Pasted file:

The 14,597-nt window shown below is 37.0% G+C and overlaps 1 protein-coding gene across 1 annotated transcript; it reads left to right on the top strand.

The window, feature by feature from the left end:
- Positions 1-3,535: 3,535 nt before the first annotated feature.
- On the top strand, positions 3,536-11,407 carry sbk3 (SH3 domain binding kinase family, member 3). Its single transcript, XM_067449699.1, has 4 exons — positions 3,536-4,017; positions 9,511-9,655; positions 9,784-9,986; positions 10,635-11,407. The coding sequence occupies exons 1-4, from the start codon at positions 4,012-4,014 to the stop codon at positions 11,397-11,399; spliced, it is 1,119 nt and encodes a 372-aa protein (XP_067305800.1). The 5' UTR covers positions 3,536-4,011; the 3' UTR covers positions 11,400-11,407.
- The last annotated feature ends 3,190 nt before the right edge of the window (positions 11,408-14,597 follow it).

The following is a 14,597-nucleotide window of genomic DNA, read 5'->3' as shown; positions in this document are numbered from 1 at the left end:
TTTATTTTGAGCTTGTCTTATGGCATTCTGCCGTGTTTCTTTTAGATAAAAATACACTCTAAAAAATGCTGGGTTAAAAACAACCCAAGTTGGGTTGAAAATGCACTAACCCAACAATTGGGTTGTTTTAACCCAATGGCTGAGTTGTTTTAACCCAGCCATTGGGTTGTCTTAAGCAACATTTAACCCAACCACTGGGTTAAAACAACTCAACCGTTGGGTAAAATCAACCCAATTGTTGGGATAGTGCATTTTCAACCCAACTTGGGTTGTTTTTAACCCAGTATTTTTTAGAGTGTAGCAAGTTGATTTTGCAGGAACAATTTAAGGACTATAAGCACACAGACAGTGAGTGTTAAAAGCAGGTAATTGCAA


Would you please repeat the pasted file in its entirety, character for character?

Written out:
The 14,597-nt window shown below is 37.0% G+C and overlaps 1 protein-coding gene across 1 annotated transcript; it reads left to right on the top strand.

The window, feature by feature from the left end:
- Positions 1-3,535: 3,535 nt before the first annotated feature.
- On the top strand, positions 3,536-11,407 carry sbk3 (SH3 domain binding kinase family, member 3). Its single transcript, XM_067449699.1, has 4 exons — positions 3,536-4,017; positions 9,511-9,655; positions 9,784-9,986; positions 10,635-11,407. The coding sequence occupies exons 1-4, from the start codon at positions 4,012-4,014 to the stop codon at positions 11,397-11,399; spliced, it is 1,119 nt and encodes a 372-aa protein (XP_067305800.1). The 5' UTR covers positions 3,536-4,011; the 3' UTR covers positions 11,400-11,407.
- The last annotated feature ends 3,190 nt before the right edge of the window (positions 11,408-14,597 follow it).

The following is a 14,597-nucleotide window of genomic DNA, read 5'->3' as shown; positions in this document are numbered from 1 at the left end:
TTTATTTTGAGCTTGTCTTATGGCATTCTGCCGTGTTTCTTTTAGATAAAAATACACTCTAAAAAATGCTGGGTTAAAAACAACCCAAGTTGGGTTGAAAATGCACTAACCCAACAATTGGGTTGTTTTAACCCAATGGCTGAGTTGTTTTAACCCAGCCATTGGGTTGTCTTAAGCAACATTTAACCCAACCACTGGGTTAAAACAACTCAACCGTTGGGTAAAATCAACCCAATTGTTGGGATAGTGCATTTTCAACCCAACTTGGGTTGTTTTTAACCCAGTATTTTTTAGAGTGTAGCAAGTTGATTTTGCAGGAACAATTTAAGGACTATAAGCACACAGACAGTGAGTGTTAAAAGCAGGTAATTGCAA